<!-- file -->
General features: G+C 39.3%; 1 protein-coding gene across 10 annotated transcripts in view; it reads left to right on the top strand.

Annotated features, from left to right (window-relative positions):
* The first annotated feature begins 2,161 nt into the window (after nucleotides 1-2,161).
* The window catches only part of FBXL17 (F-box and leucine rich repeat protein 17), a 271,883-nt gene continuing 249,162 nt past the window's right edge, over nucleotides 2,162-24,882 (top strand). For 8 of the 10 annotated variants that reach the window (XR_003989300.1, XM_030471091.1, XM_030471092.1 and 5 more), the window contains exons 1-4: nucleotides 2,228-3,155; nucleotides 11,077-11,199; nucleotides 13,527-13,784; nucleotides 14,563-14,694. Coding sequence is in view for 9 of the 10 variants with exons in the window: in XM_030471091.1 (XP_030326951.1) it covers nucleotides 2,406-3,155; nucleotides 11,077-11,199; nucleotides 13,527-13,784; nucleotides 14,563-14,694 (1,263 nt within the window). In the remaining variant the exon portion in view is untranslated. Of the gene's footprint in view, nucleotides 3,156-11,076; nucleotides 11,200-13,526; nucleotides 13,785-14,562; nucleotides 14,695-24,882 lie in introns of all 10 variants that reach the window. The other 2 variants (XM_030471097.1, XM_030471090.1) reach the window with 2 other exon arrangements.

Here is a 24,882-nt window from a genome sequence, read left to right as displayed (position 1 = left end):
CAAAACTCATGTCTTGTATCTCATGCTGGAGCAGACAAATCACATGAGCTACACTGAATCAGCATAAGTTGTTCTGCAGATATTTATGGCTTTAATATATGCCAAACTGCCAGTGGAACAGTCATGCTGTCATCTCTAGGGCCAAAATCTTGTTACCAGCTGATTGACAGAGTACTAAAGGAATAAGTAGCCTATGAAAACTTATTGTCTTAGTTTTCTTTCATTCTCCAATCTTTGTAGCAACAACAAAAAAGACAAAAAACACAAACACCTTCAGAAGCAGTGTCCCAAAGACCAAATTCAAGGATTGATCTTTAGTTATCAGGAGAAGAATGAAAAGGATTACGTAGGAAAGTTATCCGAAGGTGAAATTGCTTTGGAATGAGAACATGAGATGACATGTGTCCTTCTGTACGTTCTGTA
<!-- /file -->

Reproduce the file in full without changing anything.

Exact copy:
General features: G+C 39.3%; 1 protein-coding gene across 10 annotated transcripts in view; it reads left to right on the top strand.

Annotated features, from left to right (window-relative positions):
* The first annotated feature begins 2,161 nt into the window (after nucleotides 1-2,161).
* The window catches only part of FBXL17 (F-box and leucine rich repeat protein 17), a 271,883-nt gene continuing 249,162 nt past the window's right edge, over nucleotides 2,162-24,882 (top strand). For 8 of the 10 annotated variants that reach the window (XR_003989300.1, XM_030471091.1, XM_030471092.1 and 5 more), the window contains exons 1-4: nucleotides 2,228-3,155; nucleotides 11,077-11,199; nucleotides 13,527-13,784; nucleotides 14,563-14,694. Coding sequence is in view for 9 of the 10 variants with exons in the window: in XM_030471091.1 (XP_030326951.1) it covers nucleotides 2,406-3,155; nucleotides 11,077-11,199; nucleotides 13,527-13,784; nucleotides 14,563-14,694 (1,263 nt within the window). In the remaining variant the exon portion in view is untranslated. Of the gene's footprint in view, nucleotides 3,156-11,076; nucleotides 11,200-13,526; nucleotides 13,785-14,562; nucleotides 14,695-24,882 lie in introns of all 10 variants that reach the window. The other 2 variants (XM_030471097.1, XM_030471090.1) reach the window with 2 other exon arrangements.

Here is a 24,882-nt window from a genome sequence, read left to right as displayed (position 1 = left end):
CAAAACTCATGTCTTGTATCTCATGCTGGAGCAGACAAATCACATGAGCTACACTGAATCAGCATAAGTTGTTCTGCAGATATTTATGGCTTTAATATATGCCAAACTGCCAGTGGAACAGTCATGCTGTCATCTCTAGGGCCAAAATCTTGTTACCAGCTGATTGACAGAGTACTAAAGGAATAAGTAGCCTATGAAAACTTATTGTCTTAGTTTTCTTTCATTCTCCAATCTTTGTAGCAACAACAAAAAAGACAAAAAACACAAACACCTTCAGAAGCAGTGTCCCAAAGACCAAATTCAAGGATTGATCTTTAGTTATCAGGAGAAGAATGAAAAGGATTACGTAGGAAAGTTATCCGAAGGTGAAATTGCTTTGGAATGAGAACATGAGATGACATGTGTCCTTCTGTACGTTCTGTA